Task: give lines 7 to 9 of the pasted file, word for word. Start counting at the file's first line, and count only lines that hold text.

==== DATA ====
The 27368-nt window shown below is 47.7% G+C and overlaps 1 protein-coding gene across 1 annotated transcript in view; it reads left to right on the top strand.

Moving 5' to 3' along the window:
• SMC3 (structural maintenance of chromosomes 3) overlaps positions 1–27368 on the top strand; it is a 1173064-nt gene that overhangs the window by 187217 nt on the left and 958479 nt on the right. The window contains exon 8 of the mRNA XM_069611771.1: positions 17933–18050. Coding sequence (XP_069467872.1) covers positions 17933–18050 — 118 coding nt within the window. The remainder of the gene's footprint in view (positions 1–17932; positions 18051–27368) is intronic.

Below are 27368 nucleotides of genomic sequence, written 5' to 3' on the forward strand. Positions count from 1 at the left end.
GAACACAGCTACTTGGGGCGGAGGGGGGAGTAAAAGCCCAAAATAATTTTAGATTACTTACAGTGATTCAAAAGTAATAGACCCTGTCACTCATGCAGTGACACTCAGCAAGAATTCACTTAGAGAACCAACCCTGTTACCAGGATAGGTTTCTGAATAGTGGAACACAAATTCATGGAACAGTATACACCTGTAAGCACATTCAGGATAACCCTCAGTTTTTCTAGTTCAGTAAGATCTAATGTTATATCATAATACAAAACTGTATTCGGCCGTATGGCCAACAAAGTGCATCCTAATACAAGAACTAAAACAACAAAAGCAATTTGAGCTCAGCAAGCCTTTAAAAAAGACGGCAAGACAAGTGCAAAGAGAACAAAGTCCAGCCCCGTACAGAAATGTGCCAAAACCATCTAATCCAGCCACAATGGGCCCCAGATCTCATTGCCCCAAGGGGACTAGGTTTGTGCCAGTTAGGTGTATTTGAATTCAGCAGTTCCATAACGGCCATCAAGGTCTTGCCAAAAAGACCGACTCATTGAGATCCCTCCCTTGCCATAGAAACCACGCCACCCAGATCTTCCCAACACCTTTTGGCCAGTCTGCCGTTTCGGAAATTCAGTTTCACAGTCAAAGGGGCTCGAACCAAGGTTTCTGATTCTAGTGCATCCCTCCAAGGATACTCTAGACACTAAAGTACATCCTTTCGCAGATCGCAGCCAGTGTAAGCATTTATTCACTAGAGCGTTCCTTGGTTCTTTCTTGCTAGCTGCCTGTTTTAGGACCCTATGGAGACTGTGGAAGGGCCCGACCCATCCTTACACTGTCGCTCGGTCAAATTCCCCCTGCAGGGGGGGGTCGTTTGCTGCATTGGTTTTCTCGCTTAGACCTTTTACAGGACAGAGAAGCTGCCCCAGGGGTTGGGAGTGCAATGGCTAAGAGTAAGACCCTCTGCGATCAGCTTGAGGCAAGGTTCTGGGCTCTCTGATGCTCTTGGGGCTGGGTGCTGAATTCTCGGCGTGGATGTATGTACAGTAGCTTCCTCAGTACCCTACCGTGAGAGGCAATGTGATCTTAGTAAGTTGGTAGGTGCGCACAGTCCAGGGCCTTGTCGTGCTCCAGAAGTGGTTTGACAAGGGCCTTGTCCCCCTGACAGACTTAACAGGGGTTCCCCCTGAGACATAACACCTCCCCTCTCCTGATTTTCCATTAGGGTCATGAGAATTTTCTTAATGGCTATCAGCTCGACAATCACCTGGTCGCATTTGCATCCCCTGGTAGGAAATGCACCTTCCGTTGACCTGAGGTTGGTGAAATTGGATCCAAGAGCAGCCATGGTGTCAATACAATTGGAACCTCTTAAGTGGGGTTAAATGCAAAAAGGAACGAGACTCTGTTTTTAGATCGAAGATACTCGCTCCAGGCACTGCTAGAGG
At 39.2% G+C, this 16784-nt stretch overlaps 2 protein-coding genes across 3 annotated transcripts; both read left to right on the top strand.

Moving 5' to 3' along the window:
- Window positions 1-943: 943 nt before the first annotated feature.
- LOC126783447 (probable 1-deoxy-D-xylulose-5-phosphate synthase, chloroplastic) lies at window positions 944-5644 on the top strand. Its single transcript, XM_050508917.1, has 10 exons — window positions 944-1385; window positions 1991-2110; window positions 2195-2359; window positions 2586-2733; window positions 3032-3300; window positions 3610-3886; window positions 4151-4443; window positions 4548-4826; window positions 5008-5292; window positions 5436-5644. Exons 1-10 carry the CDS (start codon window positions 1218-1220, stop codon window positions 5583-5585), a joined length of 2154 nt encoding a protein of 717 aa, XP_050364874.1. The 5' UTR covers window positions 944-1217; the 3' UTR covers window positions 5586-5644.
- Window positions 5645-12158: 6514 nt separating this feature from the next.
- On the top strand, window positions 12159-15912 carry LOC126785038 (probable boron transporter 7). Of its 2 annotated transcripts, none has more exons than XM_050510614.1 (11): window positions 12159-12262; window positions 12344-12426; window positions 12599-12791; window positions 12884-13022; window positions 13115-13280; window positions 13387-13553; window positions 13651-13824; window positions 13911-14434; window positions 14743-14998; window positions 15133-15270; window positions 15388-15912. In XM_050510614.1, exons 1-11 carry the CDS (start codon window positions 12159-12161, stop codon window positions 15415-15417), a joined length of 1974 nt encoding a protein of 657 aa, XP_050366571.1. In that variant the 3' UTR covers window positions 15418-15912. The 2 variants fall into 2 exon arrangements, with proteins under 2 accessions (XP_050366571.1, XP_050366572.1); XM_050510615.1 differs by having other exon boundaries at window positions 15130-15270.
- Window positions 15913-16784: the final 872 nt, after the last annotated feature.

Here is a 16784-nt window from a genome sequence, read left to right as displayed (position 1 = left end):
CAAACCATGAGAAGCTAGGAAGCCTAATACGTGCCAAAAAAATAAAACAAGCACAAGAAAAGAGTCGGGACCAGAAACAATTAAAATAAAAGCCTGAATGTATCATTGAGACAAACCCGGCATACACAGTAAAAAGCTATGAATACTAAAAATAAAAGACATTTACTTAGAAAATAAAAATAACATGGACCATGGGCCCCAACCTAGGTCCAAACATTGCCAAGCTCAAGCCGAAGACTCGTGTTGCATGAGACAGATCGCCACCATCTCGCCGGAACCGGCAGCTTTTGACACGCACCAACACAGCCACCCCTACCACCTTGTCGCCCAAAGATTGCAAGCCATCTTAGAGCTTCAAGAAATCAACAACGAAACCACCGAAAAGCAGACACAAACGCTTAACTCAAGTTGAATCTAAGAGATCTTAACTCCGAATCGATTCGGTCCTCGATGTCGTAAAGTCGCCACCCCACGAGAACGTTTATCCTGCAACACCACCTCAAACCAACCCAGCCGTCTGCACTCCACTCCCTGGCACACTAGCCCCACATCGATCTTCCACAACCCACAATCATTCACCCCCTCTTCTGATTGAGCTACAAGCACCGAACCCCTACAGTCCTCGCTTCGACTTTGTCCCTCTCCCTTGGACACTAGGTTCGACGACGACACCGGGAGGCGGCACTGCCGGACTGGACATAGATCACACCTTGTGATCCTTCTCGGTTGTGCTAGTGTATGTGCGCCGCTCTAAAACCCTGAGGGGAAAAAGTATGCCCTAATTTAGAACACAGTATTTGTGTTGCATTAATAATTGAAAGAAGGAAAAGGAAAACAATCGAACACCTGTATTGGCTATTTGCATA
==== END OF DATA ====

Moving 5' to 3' along the window:
- Window positions 1-943: 943 nt before the first annotated feature.
- LOC126783447 (probable 1-deoxy-D-xylulose-5-phosphate synthase, chloroplastic) lies at window positions 944-5644 on the top strand. Its single transcript, XM_050508917.1, has 10 exons — window positions 944-1385; window positions 1991-2110; window positions 2195-2359; window positions 2586-2733; window positions 3032-3300; window positions 3610-3886; window positions 4151-4443; window positions 4548-4826; window positions 5008-5292; window positions 5436-5644. Exons 1-10 carry the CDS (start codon window positions 1218-1220, stop codon window positions 5583-5585), a joined length of 2154 nt encoding a protein of 717 aa, XP_050364874.1. The 5' UTR covers window positions 944-1217; the 3' UTR covers window positions 5586-5644.